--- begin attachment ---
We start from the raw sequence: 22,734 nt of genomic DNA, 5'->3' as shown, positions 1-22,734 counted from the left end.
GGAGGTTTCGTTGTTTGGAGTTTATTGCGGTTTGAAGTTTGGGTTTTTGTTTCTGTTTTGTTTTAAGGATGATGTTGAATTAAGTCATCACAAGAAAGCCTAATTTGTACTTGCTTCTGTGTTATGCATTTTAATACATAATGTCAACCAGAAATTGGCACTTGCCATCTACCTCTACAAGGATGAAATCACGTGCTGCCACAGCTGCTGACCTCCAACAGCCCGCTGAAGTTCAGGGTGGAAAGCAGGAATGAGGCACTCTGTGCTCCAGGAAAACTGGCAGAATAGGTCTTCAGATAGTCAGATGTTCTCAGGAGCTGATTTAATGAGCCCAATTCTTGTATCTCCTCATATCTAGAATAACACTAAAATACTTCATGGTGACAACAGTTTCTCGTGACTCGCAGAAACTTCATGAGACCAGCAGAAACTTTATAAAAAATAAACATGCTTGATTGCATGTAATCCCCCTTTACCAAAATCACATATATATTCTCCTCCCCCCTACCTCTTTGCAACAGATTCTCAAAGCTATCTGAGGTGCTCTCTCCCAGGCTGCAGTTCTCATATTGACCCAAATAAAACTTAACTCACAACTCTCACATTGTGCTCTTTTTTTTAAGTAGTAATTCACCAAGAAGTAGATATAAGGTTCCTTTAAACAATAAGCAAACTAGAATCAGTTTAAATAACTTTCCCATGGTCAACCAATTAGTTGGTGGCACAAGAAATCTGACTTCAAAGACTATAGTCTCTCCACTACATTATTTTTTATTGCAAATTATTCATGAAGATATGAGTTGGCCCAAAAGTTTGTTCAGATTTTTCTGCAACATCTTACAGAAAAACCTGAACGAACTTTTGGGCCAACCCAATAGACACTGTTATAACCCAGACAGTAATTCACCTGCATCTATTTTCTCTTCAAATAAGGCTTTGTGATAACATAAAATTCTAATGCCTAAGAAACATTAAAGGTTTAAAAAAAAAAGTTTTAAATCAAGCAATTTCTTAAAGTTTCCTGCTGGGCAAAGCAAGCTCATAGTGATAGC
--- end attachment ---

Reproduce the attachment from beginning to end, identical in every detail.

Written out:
We start from the raw sequence: 22,734 nt of genomic DNA, 5'->3' as shown, positions 1-22,734 counted from the left end.
GGAGGTTTCGTTGTTTGGAGTTTATTGCGGTTTGAAGTTTGGGTTTTTGTTTCTGTTTTGTTTTAAGGATGATGTTGAATTAAGTCATCACAAGAAAGCCTAATTTGTACTTGCTTCTGTGTTATGCATTTTAATACATAATGTCAACCAGAAATTGGCACTTGCCATCTACCTCTACAAGGATGAAATCACGTGCTGCCACAGCTGCTGACCTCCAACAGCCCGCTGAAGTTCAGGGTGGAAAGCAGGAATGAGGCACTCTGTGCTCCAGGAAAACTGGCAGAATAGGTCTTCAGATAGTCAGATGTTCTCAGGAGCTGATTTAATGAGCCCAATTCTTGTATCTCCTCATATCTAGAATAACACTAAAATACTTCATGGTGACAACAGTTTCTCGTGACTCGCAGAAACTTCATGAGACCAGCAGAAACTTTATAAAAAATAAACATGCTTGATTGCATGTAATCCCCCTTTACCAAAATCACATATATATTCTCCTCCCCCCTACCTCTTTGCAACAGATTCTCAAAGCTATCTGAGGTGCTCTCTCCCAGGCTGCAGTTCTCATATTGACCCAAATAAAACTTAACTCACAACTCTCACATTGTGCTCTTTTTTTTAAGTAGTAATTCACCAAGAAGTAGATATAAGGTTCCTTTAAACAATAAGCAAACTAGAATCAGTTTAAATAACTTTCCCATGGTCAACCAATTAGTTGGTGGCACAAGAAATCTGACTTCAAAGACTATAGTCTCTCCACTACATTATTTTTTATTGCAAATTATTCATGAAGATATGAGTTGGCCCAAAAGTTTGTTCAGATTTTTCTGCAACATCTTACAGAAAAACCTGAACGAACTTTTGGGCCAACCCAATAGACACTGTTATAACCCAGACAGTAATTCACCTGCATCTATTTTCTCTTCAAATAAGGCTTTGTGATAACATAAAATTCTAATGCCTAAGAAACATTAAAGGTTTAAAAAAAAAAGTTTTAAATCAAGCAATTTCTTAAAGTTTCCTGCTGGGCAAAGCAAGCTCATAGTGATAGC